Tapping the Full Innovation Potential of Research

As many as four fundamental research ideas of KIT convinced the European Research Council (ERC). The leading researchers will now be granted nearly EUR 150,000 in addition to tap the full innovative potential of their results. The so-called “Proof of Concept Grants” serve to further develop application-relevant research results for the market. The four projects focus on the analysis of biological samples, data transmission, and the microstructuring of materials. 

HYPHEN – Hybrid Photonic Engines for Massive Cloud Connectivity
Digital data traffic increases constantly, which causes bottlenecks at the large data centers, where the queries of millions of users meet. New technologies for optical wavelength-division multiplexing (WDM) in glass fibers might increase data speed at and between data centers by an order of magnitude, but they are still highly complex and, hence, not efficient from an economic point of view. The HYPHEN project headed by Christian Koos is aimed at developing a novel concept based on the integration of optical components on microchips and, hence, at designing compact emitter and receiver units for WDM. The concept is expected to result in great market potentials that are to be further developed under the project. Eventually, a spinoff company is to be established.

Press release on Prof. Koos‘ ERC Grant (2011):


LiVoX – Magic Angle Coil Spinning NMR on Living Voxels
By means of NMR methods, molecules can be analyzed in detail or detected in samples. Apart from fundamental research, they may be applied for the examination of food and medical substances or for the investigation of tissue samples in e.g. cancer therapy. The LiVoX project headed by Jan Korvink will scale up the production process of chip-based NMR sensors that have been used as prototypes in laboratories so far for industrial series production. In cooperation with the spinoff Voxalytic GmbH, the production steps will be checked for scalability and quality controls will be defined.

Further information on Prof. Korvink’s research:


PreScreenArrays – Peptide Arrays as Pre-screening Tool
Peptides are important reaction partners in biological processes, but may also be modified for use in engineering. The organic molecules consist of very long chains of various amino acids, whose precise sequence determines the properties of the peptide. To find the right peptide among the infinite number of combinations, the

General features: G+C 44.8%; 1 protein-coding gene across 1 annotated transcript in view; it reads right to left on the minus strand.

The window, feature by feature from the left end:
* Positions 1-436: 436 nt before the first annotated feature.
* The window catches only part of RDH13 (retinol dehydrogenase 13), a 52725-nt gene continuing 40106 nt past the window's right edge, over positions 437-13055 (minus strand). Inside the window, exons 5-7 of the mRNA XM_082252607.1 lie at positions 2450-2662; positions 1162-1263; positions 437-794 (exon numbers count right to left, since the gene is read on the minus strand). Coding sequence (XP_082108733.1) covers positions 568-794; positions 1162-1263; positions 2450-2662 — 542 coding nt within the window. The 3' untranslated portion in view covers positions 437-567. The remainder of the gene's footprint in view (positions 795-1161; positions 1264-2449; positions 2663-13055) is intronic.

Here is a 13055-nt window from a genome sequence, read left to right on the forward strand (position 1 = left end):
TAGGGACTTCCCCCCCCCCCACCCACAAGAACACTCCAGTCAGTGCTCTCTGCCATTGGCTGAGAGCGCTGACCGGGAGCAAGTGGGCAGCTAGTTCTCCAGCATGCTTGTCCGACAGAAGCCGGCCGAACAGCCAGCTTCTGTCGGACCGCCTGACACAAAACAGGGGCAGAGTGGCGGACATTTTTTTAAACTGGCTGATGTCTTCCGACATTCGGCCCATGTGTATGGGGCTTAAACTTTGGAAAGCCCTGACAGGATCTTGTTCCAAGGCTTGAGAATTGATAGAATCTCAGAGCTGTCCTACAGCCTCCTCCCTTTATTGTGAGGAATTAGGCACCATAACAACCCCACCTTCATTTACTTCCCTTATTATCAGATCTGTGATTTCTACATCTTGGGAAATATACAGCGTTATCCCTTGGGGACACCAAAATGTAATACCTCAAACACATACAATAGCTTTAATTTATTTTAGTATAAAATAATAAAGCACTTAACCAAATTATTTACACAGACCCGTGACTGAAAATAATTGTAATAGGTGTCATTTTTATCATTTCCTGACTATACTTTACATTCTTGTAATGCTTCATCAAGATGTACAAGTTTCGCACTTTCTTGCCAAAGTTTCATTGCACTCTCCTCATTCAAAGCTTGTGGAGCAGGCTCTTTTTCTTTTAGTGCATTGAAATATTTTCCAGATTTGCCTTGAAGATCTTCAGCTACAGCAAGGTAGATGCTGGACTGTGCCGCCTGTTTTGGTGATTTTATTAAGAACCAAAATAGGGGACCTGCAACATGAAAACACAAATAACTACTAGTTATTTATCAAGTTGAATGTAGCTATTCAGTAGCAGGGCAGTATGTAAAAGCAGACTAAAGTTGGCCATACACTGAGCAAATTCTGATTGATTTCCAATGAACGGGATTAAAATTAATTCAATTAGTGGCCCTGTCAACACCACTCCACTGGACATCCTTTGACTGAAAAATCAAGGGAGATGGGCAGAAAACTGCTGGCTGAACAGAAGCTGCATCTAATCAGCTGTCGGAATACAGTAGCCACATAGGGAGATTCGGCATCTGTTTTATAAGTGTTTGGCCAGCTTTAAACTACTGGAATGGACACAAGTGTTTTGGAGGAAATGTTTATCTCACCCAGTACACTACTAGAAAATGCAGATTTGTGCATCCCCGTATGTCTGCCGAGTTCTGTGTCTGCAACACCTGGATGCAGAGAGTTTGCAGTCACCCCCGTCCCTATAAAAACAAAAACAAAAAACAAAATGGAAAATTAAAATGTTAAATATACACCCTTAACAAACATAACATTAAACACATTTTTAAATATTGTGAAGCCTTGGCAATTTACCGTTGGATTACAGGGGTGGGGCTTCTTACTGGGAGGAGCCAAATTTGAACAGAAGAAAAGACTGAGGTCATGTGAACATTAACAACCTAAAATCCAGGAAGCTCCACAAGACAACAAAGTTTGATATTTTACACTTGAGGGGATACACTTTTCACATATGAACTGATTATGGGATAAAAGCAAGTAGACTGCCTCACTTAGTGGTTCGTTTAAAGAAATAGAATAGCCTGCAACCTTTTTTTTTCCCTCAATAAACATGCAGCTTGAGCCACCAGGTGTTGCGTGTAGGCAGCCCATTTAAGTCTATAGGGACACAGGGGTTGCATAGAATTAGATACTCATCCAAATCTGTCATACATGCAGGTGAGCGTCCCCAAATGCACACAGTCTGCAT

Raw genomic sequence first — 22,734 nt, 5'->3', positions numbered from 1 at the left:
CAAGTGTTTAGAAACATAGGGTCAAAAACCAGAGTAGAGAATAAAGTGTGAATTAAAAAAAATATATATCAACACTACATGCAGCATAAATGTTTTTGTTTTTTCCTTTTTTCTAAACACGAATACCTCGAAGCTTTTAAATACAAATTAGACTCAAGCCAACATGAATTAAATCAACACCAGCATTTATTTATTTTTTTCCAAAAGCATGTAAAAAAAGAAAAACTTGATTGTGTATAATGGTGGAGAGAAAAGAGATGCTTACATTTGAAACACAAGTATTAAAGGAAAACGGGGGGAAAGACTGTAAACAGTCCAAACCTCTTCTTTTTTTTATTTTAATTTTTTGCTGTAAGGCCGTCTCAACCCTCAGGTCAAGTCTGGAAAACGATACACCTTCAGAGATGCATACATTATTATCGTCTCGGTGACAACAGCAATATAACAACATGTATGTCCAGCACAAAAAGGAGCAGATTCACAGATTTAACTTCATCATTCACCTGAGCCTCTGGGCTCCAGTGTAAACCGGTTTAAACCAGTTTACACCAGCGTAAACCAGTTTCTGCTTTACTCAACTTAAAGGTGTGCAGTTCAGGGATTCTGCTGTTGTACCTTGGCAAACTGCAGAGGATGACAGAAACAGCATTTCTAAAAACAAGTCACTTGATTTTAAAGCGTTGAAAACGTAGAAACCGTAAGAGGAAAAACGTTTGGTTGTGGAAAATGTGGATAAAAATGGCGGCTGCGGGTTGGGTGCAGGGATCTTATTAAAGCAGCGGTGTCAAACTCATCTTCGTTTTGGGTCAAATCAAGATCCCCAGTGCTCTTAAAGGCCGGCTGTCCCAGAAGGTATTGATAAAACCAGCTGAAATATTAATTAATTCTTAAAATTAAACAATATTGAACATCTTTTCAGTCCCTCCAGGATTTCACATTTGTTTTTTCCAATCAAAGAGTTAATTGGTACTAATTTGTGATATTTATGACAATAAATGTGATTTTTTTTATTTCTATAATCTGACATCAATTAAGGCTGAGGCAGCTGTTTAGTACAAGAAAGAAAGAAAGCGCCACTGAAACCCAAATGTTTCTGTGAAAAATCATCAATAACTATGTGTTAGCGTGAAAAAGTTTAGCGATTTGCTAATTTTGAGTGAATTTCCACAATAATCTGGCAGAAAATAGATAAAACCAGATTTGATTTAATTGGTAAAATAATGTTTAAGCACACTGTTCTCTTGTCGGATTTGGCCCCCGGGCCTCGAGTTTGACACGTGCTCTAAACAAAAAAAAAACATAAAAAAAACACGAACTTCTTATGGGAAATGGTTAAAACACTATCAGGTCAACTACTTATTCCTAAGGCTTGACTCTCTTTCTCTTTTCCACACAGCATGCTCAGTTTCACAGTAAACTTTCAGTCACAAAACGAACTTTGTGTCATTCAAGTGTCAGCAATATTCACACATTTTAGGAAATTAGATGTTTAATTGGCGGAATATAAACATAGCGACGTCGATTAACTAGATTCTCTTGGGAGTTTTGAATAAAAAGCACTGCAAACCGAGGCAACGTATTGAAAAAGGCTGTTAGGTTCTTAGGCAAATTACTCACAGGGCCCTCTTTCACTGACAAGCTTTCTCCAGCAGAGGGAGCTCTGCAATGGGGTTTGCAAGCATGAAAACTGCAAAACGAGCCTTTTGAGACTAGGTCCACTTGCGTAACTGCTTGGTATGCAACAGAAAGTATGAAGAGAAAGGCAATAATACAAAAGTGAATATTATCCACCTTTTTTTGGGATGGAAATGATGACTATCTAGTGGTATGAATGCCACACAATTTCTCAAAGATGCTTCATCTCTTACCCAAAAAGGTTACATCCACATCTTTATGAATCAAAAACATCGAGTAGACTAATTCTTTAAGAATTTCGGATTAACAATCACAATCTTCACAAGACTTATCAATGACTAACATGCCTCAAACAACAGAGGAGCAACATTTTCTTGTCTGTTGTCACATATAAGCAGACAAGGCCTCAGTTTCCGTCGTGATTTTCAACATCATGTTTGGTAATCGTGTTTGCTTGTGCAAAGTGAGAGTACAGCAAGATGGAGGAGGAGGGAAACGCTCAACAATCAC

PreScreenArray project headed by Alexander Nesterov-Müller is aimed at further developing a parallel high-throughput screening method. Embedded in microscopic particles, the molecular peptide building blocks are transferred to discrete points on a surface, such that up to 25 million points will be located on one square centimeter. Combinatorial synthesis can be carried out in a highly dense format and the peptides to be synthesized can be tested for their properties more rapidly.

Press release on Prof. Nesterov-Müller’s ERC Grant (2011):


CellScreenChip – All-in-one Cell Screening Chip
Under the heading of personalized medicine, therapies are to be tailored to the individual patient to find e.g. the combination of drugs with the best effect and the least side effects for cancer patients. For this purpose, many cell cultures have to be treated with various substances in parallel. The CellScreenChip project headed by Pavel Levkin focuses on the miniaturization of the “dishes” for cell cultures by replacing them by single water droplets. The droplets are kept at a certain place and separated from each other by highly water-attracting or water-repellent surfaces.

Press release on Dr. Levkin‘s ERC Grant (2013):



Karlsruhe Institute of Technology (KIT) is a public corporation pursuing the tasks of a state university of Baden-Wuerttemberg and of a national research center of the Helmholtz Association. The KIT mission combines the three core tasks of research, higher education, and innovation. With about 9,400 employees and 24,500 students, KIT is one of the big institutions of research and higher education in natural sciences and engineering in Europe.